Winnetka residents rip limited beach access and views in park district’s Centennial-Elder overhaul
The Winnetka Park District Board of Commissioners got an earful from residents Thursday evening, when nearly every speaker shared negative feedback on proposed plans to reimagine Elder Beach and Centennial beaches.
More than 50 people packed the park district’s community room on Thursday, May 26, with about 20 of them offering public comments primarily against specific parts of the plan, which has been in development on and off for the past eight years.
A majority of the concerns centered on a louvered — or slatted — steel wall that is planned to encircle the combined beach, including the property at 261 Sheridan Road, which the park district is obtaining through a unique property exchange agreement made on Oct. 10, 2020, according to park district documents.
In speaking to the board, many of the residents referred to the proposed barrier as 13 feet high, which is the height of the wall at certain points as it rises and falls with sand and structure levels.
Longtime Winnetka resident Katie Stevens, who is a neighbor to the 261 Sheridan Road home, made an impassioned plea to the board to not approve plans that call for the construction of the wall, even though she said she’s “fought” for years for the village to obtain the property.
“I feel you need to set an example,” she said. “I am begging you all, please do not build a wall into the lake.”
Because of the fence and breakwater, which would extend onto the beach, access to the 1,000 feet of public beachfront will only be possible through the park’s entrance off Sheridan Road. Pedestrians would not be able to walk across the beach at the waterfront.
Stevens said it was “selfish” that a few people could decide what to do with a lake that is meant for the entire community, and said that Winnetka residents are not allowed to build a 13-foot fence on their property. She questioned why it was OK for the park district to do so.
She suggested other ideas that would not block waterline access or beach views.
Alan Welch said he didn’t think the public has had enough time to comment on the plans and the applications to the Illinois Department of Natural Resources and Army Corps of Engineers, and asked for more time.
“I think the time period should be extended or the application should be withdrawn until there’s proper notice given to the people of Winnetka,” he said.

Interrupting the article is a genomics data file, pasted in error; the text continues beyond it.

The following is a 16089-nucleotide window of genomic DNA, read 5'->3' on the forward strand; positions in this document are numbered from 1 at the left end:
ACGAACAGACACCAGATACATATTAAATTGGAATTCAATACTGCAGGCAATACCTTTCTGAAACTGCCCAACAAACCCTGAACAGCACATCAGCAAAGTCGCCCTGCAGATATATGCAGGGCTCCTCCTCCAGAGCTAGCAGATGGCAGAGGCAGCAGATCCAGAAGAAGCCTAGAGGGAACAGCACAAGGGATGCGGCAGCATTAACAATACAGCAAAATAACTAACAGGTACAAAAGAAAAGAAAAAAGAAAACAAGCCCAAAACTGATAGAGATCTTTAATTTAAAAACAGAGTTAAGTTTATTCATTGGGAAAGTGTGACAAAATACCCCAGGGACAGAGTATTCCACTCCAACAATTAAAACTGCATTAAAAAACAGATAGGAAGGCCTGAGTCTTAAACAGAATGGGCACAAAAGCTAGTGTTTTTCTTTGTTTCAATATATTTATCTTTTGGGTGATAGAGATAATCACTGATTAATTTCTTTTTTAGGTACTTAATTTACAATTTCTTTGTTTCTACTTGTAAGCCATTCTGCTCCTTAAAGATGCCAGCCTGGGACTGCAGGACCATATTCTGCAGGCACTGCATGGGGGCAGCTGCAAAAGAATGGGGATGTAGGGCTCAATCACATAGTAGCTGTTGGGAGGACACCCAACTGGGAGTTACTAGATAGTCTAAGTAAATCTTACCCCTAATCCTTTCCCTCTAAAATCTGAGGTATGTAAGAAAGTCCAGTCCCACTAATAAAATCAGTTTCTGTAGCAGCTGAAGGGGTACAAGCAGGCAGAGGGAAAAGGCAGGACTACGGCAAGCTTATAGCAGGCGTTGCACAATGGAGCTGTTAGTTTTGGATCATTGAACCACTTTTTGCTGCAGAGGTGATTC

Another resident, Jim Rowe, said he believes the Winnetka 2030 plan, which includes the improvement of Elder and Centennial beaches, is a good plan, but he wondered if the purchase of the Sheridan Road house was necessary.
He shared documents that showed plans without the purchase of the home and addition of the fence and said it was “really quite attractive.”
“It doesn’t put up cages that block off the beach,” he said, adding the agreement to obtain the home “radically changed the approach” to the proposed changes.
“While the 2030 plan is elegant, I think the suggestion of the steel louver fence is grotesque,” Rowe said.
In addition to public comments, a petition with 512 resident signatures, as of the time of the meeting, that asked the board to not move forward with the wall was presented.
Following the meeting, The Record spoke to Costa Kutulas, director of parks and maintenance, who clarified that the wall in question is not 13 feet, but rather that the louver wall is about 6 and 1/2 feet on the western end and runs out 184 feet, eventually tapering off to about 18 inches.
“And that is an undulating wall, kind of a wave motion (that has been) proposed to be constructed per the permit that was identified over a year ago” and has been in the proposal ever since that point, Kutulas said.
He believes the 13-foot number comes from the elevation on the south side of the wall, which will be on residential property. Kutulas said the wall is taller on the neighbor’s side because of the change in sand levels.
During the meeting, Park Board President Warren James thanked everyone for their comments and assured the residents that all of their comments were heard.
Addressing concerns that there hasn’t been enough time for public comment, James said the Illinois Department of Natural Resources has extended the time to provide feedback on the application to Thursday, June 2, meaning residents still have a week to share their thoughts.
James said that the plans are in the development stage and have are not yet board approved.
The next steps, according to James, are for the IDNR to provide feedback based on the comments they received, which he is certain will happen and could lead to modifications of the plans. And he said there’s also no guarantee the application will be approved.
During the meeting, Commissioner Colleen Root motioned to pull the application, citing concerns that the public may not have had sufficient time to comment, but the motion failed after it did not receive a second.
James said this plan has been in the works for eight years and that there have been dozens of opportunities for the public to comment, including earlier in May when open houses were held on May 7 and 11.
“This issue has not gone unnoticed,” he said regarding concerns about the wall.
“It’s not too late,” James added regarding feedback. “Your comments are being registered.”
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Peter Kaspari is a blogger and a freelance reporter. A 10-year veteran of journalism, he has written for newspapers in both Iowa and Illinois, including spending multiple years covering crime and courts. Most recently, he served as the editor for The Lake Forest Leader. Peter is also a longtime resident of Wilmette and New Trier High School alumnus.